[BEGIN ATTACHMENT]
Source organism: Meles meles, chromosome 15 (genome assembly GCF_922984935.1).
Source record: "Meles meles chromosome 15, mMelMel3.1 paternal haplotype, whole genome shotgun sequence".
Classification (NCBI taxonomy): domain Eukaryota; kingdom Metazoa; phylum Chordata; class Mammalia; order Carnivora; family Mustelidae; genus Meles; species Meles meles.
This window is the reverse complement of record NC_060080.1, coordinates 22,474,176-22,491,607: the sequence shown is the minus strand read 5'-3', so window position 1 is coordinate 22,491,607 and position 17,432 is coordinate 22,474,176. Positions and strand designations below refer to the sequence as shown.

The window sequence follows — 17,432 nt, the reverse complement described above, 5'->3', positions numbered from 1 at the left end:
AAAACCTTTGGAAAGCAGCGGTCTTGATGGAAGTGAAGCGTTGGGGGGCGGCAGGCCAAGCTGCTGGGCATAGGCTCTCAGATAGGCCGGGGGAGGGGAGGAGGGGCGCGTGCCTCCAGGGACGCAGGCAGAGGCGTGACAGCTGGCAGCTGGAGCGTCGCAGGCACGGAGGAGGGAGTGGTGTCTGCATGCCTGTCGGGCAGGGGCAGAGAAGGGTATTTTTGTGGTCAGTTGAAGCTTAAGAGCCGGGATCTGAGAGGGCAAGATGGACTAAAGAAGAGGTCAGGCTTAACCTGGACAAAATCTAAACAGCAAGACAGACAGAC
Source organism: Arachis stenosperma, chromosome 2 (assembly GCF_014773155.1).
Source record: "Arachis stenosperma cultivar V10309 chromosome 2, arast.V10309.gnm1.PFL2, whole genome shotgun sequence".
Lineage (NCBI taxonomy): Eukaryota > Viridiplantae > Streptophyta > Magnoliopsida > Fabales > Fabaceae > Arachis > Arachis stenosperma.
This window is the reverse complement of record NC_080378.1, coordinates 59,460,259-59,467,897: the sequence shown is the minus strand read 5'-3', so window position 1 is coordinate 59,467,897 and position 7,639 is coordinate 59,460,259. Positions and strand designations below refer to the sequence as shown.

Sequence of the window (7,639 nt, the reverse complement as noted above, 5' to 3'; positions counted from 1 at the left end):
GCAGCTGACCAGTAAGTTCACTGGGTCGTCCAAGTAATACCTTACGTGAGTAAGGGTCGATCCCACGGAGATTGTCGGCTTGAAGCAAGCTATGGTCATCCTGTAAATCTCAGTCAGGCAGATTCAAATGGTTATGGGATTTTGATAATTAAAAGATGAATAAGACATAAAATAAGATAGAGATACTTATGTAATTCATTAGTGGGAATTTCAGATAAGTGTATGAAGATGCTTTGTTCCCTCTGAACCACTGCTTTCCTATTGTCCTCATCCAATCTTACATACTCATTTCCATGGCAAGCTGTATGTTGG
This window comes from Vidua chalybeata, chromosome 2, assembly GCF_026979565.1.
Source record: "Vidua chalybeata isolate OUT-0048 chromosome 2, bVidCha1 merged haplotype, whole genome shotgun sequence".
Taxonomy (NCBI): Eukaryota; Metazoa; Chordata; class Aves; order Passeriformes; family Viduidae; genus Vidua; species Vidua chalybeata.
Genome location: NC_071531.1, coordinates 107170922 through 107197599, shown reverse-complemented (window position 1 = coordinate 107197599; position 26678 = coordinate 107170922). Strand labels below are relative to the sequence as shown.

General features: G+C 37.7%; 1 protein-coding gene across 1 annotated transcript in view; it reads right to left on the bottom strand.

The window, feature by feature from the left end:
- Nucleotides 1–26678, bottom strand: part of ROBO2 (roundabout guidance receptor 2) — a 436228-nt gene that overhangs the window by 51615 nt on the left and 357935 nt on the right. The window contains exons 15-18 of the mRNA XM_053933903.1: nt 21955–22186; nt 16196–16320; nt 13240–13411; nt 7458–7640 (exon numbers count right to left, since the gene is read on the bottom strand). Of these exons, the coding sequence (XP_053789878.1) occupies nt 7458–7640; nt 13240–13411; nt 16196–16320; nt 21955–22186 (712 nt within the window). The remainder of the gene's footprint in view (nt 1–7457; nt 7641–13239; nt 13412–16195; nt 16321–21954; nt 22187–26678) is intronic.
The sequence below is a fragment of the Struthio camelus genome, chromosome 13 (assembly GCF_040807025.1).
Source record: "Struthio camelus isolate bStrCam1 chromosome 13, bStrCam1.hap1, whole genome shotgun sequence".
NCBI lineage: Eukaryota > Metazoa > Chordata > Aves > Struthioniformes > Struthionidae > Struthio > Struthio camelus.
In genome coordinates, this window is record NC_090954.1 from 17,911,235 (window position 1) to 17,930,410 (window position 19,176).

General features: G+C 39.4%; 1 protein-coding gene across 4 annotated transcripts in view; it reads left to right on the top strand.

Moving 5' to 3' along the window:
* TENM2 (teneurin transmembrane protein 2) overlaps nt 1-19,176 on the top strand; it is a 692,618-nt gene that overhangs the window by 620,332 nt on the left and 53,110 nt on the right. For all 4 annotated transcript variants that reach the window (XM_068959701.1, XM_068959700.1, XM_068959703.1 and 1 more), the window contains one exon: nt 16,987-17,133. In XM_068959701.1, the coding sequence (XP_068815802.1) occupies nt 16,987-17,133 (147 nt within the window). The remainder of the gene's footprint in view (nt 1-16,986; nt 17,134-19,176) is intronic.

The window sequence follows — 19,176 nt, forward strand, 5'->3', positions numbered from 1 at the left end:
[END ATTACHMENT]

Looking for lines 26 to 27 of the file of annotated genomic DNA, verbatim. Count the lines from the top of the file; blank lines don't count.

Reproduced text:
* TENM2 (teneurin transmembrane protein 2) overlaps nt 1-19,176 on the top strand; it is a 692,618-nt gene that overhangs the window by 620,332 nt on the left and 53,110 nt on the right. For all 4 annotated transcript variants that reach the window (XM_068959701.1, XM_068959700.1, XM_068959703.1 and 1 more), the window contains one exon: nt 16,987-17,133. In XM_068959701.1, the coding sequence (XP_068815802.1) occupies nt 16,987-17,133 (147 nt within the window). The remainder of the gene's footprint in view (nt 1-16,986; nt 17,134-19,176) is intronic.

The window sequence follows — 19,176 nt, forward strand, 5'->3', positions numbered from 1 at the left end: